I quoted Dostoevsky the other day, about what happens when a man is deprived of meaningful work. I wonder if he ever said anything about being deprived of leisure. I wonder because it came to me last night that I don’t really know what to do with myself when I am not working at the tavern. Aoibheann tried to give me the evening off, which begged the question, “What would I do with an evening off?”
I did not know the answer. I have only been here a short while, and have never really explored the rest of the island, so I don’t know what occupation there is for idle hands. Aoibheann asked if I was into hunting. Naturally, I first thought of the hunt, that most quintessentially British custom of the unspeakable in pursuit of the inedible, and said so. I don’t think she understood. I then told her that I had no problem with the concept of hunting for food, just that I had never tried it, having always obtained my meat from the butchers.
In lieu of anything else to do, I decided to take myself away from the tavern to try out the bath house. In truth, I wanted to get away for a bit anyway. The lady called Anna was in the tavern, bringing some baked goods for the kitchen. Aoibheann wanted to learn how to cook from Anna. I resisted the temptation to suggest that some lessons in botany might be more appropriate. Anna, however, seemed more interested in a gentleman who had come in with her. Emanuel, I think his name was. Or, as Aoibheann put it, “You’re the man with the puppy,” which comment seemed to cause him a moment of confusion for some reason. Whoever he was, Anna seemed quite enamoured of him, which, I will admit, did take a tiny chip out of my soul. I know she is not the Anna I knew, but even so, it hurt just a little. And so, despite the brief discussion that the bath house sold more than baths and massages, I took myself there.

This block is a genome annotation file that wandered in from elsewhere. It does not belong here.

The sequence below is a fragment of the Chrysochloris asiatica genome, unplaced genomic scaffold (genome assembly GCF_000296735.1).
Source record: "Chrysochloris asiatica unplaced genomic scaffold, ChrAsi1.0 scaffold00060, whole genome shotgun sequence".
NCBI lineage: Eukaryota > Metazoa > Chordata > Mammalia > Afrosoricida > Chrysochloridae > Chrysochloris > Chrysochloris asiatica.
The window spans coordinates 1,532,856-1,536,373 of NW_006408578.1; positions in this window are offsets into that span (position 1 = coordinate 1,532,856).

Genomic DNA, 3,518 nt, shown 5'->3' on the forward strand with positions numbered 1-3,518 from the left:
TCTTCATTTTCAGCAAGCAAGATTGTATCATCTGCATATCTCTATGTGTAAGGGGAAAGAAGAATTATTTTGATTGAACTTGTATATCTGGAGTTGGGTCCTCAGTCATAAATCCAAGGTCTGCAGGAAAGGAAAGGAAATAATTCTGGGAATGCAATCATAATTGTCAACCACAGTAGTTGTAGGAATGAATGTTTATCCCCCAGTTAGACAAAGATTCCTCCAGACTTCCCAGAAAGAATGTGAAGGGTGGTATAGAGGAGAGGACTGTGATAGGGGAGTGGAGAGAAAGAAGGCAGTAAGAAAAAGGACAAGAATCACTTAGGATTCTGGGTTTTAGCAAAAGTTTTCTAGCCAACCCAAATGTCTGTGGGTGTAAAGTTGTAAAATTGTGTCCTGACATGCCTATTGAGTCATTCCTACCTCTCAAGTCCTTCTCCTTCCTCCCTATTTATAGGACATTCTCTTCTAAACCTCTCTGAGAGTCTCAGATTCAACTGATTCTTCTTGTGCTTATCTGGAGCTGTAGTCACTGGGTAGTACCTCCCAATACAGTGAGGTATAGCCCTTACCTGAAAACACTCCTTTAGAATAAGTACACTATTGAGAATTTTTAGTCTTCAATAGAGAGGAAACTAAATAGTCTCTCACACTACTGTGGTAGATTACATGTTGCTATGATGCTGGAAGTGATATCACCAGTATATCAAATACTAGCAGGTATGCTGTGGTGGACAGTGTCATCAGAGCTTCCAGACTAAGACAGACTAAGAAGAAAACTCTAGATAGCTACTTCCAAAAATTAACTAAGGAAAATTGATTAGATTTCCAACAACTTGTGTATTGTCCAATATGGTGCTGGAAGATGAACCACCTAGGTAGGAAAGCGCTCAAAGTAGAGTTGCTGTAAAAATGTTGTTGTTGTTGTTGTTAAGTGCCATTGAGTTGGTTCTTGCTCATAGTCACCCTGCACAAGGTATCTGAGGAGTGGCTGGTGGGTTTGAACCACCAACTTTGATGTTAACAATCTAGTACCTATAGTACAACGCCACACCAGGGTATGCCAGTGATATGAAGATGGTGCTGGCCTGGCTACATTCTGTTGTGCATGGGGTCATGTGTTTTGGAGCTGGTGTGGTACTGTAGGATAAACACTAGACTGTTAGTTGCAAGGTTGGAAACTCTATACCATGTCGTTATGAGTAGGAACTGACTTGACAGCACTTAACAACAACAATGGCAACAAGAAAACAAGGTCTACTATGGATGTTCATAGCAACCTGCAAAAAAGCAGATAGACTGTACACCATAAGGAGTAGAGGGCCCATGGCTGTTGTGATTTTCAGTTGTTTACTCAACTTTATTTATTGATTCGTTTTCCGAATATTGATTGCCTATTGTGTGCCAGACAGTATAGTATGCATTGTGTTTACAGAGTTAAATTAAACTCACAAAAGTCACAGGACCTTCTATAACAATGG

Alas, it was not to be. The proprietor, Melinda, was there, but went running off towards the castle keep, clutching something blue and moaning about something called Nano. I guessed my venture into the baths would have to wait for another evening.
Back at the tavern, nothing much had changed, aside from the appearance of Senna, clutching a sword that was almost as long as her body. She seemed quite angry and appeared to be in pursuit of a yellow-haired, yellow-eyed gentleman with pointy ears. None of us had seen such, but I promised I would let her know if I did. The description did fit some of the fae I had known back in London, but that would probably not have been much help.
There being no further business, as they say in meeting minutes, I made my excuses and left the tavern. And so, here I sit, on the lookout over the docks, alone with my journal and the night.